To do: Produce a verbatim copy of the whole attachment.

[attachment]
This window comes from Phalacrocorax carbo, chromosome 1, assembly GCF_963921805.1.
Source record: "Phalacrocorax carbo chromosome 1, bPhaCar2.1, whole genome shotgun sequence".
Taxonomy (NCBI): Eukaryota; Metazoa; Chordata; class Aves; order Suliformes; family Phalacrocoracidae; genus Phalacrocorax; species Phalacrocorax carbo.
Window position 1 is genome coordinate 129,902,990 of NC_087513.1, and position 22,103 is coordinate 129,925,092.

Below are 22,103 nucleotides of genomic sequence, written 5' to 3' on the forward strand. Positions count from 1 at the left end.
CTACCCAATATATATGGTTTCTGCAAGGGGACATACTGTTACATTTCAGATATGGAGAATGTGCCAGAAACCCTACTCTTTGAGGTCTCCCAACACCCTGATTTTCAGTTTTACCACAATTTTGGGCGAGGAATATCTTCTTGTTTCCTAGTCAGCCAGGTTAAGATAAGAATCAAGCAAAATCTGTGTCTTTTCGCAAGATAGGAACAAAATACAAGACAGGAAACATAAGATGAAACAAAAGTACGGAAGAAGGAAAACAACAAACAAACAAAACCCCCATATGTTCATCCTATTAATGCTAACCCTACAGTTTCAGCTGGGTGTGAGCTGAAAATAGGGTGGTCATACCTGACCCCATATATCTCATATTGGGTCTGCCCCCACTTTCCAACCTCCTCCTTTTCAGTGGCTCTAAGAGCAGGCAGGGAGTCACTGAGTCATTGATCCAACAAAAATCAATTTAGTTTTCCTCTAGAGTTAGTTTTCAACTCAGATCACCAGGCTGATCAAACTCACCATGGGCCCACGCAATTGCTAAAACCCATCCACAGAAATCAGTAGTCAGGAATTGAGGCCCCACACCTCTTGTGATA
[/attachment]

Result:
This window comes from Phalacrocorax carbo, chromosome 1, assembly GCF_963921805.1.
Source record: "Phalacrocorax carbo chromosome 1, bPhaCar2.1, whole genome shotgun sequence".
Taxonomy (NCBI): Eukaryota; Metazoa; Chordata; class Aves; order Suliformes; family Phalacrocoracidae; genus Phalacrocorax; species Phalacrocorax carbo.
Window position 1 is genome coordinate 129,902,990 of NC_087513.1, and position 22,103 is coordinate 129,925,092.

Below are 22,103 nucleotides of genomic sequence, written 5' to 3' on the forward strand. Positions count from 1 at the left end.
CTACCCAATATATATGGTTTCTGCAAGGGGACATACTGTTACATTTCAGATATGGAGAATGTGCCAGAAACCCTACTCTTTGAGGTCTCCCAACACCCTGATTTTCAGTTTTACCACAATTTTGGGCGAGGAATATCTTCTTGTTTCCTAGTCAGCCAGGTTAAGATAAGAATCAAGCAAAATCTGTGTCTTTTCGCAAGATAGGAACAAAATACAAGACAGGAAACATAAGATGAAACAAAAGTACGGAAGAAGGAAAACAACAAACAAACAAAACCCCCATATGTTCATCCTATTAATGCTAACCCTACAGTTTCAGCTGGGTGTGAGCTGAAAATAGGGTGGTCATACCTGACCCCATATATCTCATATTGGGTCTGCCCCCACTTTCCAACCTCCTCCTTTTCAGTGGCTCTAAGAGCAGGCAGGGAGTCACTGAGTCATTGATCCAACAAAAATCAATTTAGTTTTCCTCTAGAGTTAGTTTTCAACTCAGATCACCAGGCTGATCAAACTCACCATGGGCCCACGCAATTGCTAAAACCCATCCACAGAAATCAGTAGTCAGGAATTGAGGCCCCACACCTCTTGTGATA